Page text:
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Live: Steve Earle at the Troubadour

The alt-country singer-songwriter pays tribute to his youthful hero-turned-mentor in a set heavy on Townes Van Zandt's keenly observed tales of life's wanderers and truth seekers.

October 12, 2009|Randy Lewis

There's a bit of Br'er Rabbit and the briar patch aspect to Steve Earle's current album, "Townes," his tribute to fellow Texas singer and songwriter Townes Van Zandt.

Fans who turn out to see him, like those at the Troubadour on Saturday for the second of his three nights at the West Hollywood club, shout any number of requests for Earle's own songs, but he keeps returning to the songs by his youthful hero, who later turned into his mentor. After all, he has to do his duty and promote the album, right?

Clearly, there was not an ounce of obligation in that task, which occupied nearly half of his two-hour solo set. Earle, like so many other modern-day troubadours, worships at the altar of Van Zandt's keenly observed tales of life's wanderers and truth seekers.

Earle is so reverential on the album that the songs sometimes flounder under the weight of good intentions, but live, Earle was able to better inject the empathetic spirit that Van Zandt built into songs that often chart the wrong turns that hapless humans so often take in life.

For a while, Van Zandt also served as a role model in self-destructiveness that contributed to what Earle described as "a rough spot" of drug addiction that led to jail time nearly two decades ago. But since kicking his habit about 15 years ago, he's been able to reconnect with his muse and return to his place as one of alt-country's finest songwriters.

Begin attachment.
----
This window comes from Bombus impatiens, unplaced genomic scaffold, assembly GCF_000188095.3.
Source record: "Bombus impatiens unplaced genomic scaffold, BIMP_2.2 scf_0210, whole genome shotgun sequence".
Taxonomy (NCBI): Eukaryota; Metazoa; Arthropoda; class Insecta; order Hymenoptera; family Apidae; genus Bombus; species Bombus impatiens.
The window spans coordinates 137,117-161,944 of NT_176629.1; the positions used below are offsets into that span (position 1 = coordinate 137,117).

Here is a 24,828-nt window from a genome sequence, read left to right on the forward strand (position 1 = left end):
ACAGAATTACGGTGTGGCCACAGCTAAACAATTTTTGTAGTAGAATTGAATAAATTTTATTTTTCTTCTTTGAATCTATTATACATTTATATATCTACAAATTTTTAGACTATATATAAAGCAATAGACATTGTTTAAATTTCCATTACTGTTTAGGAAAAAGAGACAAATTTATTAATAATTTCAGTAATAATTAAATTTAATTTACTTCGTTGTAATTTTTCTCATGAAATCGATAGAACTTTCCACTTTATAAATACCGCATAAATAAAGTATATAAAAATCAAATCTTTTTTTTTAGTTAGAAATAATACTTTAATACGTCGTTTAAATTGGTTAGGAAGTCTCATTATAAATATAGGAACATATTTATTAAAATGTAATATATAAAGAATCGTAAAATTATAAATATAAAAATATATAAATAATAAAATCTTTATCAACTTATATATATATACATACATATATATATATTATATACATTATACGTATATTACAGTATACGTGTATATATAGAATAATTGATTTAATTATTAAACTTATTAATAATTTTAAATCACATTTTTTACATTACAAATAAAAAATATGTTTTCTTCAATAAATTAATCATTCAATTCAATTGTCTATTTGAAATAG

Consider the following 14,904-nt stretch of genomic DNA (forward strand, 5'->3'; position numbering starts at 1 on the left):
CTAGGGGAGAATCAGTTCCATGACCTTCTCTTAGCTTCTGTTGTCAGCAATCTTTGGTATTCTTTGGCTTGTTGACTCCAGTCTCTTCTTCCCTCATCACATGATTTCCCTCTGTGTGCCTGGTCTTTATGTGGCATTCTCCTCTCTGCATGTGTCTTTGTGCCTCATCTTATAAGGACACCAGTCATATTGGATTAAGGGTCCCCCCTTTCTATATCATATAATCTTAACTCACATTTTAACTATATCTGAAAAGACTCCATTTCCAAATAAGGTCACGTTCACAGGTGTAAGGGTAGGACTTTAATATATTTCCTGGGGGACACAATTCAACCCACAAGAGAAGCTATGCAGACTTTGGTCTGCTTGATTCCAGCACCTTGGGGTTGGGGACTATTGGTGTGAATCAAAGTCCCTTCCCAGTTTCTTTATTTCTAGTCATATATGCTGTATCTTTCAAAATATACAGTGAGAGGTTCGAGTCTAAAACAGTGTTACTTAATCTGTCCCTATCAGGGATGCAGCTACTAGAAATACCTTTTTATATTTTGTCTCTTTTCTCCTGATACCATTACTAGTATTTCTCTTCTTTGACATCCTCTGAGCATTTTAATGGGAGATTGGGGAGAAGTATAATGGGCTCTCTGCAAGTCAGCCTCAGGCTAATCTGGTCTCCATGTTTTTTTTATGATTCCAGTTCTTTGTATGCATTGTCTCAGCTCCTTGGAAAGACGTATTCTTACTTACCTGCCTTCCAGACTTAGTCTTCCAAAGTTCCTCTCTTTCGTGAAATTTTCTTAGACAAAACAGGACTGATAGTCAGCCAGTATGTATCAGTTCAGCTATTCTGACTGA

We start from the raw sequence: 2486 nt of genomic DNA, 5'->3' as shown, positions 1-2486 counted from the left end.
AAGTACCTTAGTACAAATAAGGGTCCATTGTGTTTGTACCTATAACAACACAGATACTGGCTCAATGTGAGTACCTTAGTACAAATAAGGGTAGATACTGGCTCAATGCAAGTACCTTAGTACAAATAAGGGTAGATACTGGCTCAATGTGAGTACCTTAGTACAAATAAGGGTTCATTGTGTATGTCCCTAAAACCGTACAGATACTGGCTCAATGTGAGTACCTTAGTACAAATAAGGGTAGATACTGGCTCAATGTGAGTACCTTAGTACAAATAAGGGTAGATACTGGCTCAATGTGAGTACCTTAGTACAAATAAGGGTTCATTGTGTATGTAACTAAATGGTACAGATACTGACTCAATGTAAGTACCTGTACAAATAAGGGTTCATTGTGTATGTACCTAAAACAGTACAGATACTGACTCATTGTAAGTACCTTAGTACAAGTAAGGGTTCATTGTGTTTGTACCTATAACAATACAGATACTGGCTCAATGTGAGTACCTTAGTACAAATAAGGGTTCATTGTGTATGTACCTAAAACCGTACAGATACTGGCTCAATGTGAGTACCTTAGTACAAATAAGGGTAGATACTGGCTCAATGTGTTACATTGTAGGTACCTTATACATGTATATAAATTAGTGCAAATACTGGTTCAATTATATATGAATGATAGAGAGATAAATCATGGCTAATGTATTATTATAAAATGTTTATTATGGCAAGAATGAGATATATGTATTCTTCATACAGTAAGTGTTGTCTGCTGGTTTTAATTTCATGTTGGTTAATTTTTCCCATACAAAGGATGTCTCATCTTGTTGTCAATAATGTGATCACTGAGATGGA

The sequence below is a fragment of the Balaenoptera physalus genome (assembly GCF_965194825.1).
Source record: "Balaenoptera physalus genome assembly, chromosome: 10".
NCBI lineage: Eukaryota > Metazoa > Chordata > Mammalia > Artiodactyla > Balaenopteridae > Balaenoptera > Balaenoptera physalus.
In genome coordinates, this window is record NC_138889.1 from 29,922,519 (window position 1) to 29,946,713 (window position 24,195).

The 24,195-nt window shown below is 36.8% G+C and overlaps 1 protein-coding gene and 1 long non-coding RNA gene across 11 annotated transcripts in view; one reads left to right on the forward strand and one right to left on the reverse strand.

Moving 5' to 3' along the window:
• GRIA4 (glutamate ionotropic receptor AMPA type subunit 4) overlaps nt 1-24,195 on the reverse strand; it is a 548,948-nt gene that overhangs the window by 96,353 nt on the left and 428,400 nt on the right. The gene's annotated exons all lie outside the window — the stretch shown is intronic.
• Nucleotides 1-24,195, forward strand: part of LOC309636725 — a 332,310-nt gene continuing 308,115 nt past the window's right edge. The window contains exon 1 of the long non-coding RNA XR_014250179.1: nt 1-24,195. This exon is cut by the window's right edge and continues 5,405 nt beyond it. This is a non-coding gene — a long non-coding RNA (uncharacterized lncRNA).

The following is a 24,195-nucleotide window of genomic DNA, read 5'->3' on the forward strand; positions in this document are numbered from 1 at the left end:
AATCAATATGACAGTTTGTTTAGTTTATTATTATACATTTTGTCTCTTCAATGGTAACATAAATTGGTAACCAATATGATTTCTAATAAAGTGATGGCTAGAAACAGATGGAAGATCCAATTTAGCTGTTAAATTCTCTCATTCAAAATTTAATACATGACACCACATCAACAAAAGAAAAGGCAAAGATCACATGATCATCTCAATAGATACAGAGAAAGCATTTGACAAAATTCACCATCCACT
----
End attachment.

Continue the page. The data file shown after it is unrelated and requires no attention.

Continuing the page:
On Saturday, he also showed off a voice that was considerably stronger and notably less shredded than the one he used several years ago when he came through town for a show at the Greek Theatre.

With his slicked-back collar-length hair, spectacles and a shaggy beard approaching Smith Bros. dimension, Earle at 54 looks like a college poli-sci professor on sabbatical. He periodically sounded like one too, touching on the ramifications of President Obama's Nobel Peace Prize, the debate over efforts to reduce U.S. dependence on oil through the use of what's been touted as "clean-coal technology" and English-only legislation in public schools.

That's an inextricable part of his music, which typically focuses on the human impact of politics. In some songs, he weaves them seamlessly, as with "City of Immigrants" from his 2007 "Washington Square Serenade" album that grew out of his move several years ago from Nashville to New York City.

Livin' in a city that never sleeps

My heart keepin' time to a thousand beats

Singin' in languages I don't speak

Livin' in a city of immigrants ...

It was a celebration of the melting pot that came to a climax at the end of his show, when he brought opening act Tom Morello out for a full-fledged hootenanny treatment of Woody Guthrie's "This Land Is Your Land," including the more pointed verses that are usually omitted in school assembly singalongs.

His choice of the Rage Against the Machine/the Nightwatchman singer-songwriter-guitarist completed the evening's rabble-rouser quotient. Morello also used the Troubadour stage as a melodic and rhythmic pulpit.

Neil Young recently said that, contrary to the mantra that began in the '60s, he no longer thinks pop music or musicians can change the world. Earle and Morello seem happy to have missed that memo.


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